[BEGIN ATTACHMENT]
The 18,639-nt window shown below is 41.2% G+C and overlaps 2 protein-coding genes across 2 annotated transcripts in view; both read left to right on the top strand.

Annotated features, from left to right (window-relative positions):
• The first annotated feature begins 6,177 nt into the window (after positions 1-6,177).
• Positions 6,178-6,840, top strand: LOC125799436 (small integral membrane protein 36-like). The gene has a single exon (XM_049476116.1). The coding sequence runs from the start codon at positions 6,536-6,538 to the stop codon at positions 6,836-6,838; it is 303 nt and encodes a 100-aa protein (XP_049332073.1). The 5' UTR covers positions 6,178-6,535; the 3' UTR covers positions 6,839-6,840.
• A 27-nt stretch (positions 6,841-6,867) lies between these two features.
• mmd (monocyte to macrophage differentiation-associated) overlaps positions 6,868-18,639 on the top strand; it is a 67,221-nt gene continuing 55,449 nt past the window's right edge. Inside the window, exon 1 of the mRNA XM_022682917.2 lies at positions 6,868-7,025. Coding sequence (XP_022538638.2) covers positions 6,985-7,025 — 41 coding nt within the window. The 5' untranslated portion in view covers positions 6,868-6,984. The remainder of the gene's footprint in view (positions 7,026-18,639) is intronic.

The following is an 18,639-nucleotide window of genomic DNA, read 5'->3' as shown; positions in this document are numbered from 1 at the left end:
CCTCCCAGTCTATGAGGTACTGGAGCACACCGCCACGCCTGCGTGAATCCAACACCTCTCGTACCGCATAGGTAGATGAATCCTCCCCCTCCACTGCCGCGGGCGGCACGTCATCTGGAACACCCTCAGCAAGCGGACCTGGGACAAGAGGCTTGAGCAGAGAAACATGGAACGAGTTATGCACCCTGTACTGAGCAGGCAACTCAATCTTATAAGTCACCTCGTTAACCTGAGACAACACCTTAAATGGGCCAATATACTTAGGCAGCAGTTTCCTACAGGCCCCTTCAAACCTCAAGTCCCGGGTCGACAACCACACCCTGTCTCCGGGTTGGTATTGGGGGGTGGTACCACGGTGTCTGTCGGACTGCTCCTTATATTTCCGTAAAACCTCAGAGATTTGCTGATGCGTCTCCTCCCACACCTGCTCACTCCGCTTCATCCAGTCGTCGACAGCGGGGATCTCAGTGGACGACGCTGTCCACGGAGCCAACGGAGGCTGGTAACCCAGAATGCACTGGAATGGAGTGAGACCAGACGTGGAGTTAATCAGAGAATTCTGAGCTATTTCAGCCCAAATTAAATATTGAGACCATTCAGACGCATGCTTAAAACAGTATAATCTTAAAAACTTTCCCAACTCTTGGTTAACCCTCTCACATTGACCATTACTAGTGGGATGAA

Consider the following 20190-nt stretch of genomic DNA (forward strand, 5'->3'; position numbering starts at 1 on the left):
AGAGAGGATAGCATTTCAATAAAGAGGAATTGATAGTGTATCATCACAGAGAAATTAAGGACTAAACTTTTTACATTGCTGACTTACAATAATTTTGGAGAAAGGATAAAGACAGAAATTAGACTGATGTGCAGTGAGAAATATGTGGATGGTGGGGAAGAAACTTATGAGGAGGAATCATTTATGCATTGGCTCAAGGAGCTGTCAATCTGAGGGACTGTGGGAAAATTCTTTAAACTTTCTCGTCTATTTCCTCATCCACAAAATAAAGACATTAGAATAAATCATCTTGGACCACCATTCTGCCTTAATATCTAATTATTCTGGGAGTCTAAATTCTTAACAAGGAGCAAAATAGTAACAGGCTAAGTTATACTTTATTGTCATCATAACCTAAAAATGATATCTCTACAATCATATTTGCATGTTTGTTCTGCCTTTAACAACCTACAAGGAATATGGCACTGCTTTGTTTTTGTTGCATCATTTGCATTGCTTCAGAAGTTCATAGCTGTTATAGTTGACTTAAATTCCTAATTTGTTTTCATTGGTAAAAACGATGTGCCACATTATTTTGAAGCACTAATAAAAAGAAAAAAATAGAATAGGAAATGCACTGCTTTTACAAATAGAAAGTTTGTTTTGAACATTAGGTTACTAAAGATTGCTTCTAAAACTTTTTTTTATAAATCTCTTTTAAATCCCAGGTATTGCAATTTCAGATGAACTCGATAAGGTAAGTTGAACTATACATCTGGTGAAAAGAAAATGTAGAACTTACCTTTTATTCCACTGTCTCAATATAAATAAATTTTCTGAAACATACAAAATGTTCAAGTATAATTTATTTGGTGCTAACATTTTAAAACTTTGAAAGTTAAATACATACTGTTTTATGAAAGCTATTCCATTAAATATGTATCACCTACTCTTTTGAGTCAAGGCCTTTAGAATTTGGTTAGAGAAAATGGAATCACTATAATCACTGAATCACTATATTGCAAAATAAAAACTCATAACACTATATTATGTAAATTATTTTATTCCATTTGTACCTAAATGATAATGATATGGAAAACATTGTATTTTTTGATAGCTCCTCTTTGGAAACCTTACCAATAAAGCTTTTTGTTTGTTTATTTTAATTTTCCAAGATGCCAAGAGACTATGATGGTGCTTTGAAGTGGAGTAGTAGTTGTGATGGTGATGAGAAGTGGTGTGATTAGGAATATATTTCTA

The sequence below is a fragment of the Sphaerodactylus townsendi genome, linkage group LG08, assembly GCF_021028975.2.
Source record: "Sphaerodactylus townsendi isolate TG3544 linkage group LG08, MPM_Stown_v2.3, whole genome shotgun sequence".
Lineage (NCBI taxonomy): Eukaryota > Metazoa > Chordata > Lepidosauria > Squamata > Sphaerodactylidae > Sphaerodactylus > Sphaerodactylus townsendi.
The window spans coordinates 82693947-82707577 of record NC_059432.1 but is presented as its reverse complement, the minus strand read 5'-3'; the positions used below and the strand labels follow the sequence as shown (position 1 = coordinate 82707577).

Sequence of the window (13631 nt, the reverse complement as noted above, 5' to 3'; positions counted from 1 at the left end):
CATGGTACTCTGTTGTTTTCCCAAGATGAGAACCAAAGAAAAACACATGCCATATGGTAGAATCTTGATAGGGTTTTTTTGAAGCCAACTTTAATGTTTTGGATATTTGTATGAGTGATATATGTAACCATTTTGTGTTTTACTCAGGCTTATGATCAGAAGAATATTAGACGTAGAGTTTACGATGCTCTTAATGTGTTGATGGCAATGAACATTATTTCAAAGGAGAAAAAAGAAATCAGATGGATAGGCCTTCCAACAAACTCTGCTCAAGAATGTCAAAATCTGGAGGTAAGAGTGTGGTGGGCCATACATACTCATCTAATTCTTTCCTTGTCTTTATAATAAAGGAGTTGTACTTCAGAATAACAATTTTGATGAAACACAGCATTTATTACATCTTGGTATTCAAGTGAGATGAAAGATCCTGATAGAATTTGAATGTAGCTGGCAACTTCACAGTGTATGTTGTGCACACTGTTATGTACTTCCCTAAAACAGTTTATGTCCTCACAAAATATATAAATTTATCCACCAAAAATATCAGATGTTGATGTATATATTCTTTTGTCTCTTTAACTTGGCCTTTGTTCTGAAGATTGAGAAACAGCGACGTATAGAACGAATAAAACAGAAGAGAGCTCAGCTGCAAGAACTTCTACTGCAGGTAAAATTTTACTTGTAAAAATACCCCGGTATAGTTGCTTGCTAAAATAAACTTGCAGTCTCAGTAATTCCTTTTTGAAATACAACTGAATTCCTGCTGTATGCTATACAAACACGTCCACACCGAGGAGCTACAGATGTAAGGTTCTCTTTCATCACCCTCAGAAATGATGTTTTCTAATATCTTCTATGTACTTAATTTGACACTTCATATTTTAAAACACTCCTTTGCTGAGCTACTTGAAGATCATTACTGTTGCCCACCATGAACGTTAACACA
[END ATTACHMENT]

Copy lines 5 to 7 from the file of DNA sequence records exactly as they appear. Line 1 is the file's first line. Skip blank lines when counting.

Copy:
• A 27-nt stretch (positions 6,841-6,867) lies between these two features.
• mmd (monocyte to macrophage differentiation-associated) overlaps positions 6,868-18,639 on the top strand; it is a 67,221-nt gene continuing 55,449 nt past the window's right edge. Inside the window, exon 1 of the mRNA XM_022682917.2 lies at positions 6,868-7,025. Coding sequence (XP_022538638.2) covers positions 6,985-7,025 — 41 coding nt within the window. The 5' untranslated portion in view covers positions 6,868-6,984. The remainder of the gene's footprint in view (positions 7,026-18,639) is intronic.

The following is an 18,639-nucleotide window of genomic DNA, read 5'->3' as shown; positions in this document are numbered from 1 at the left end: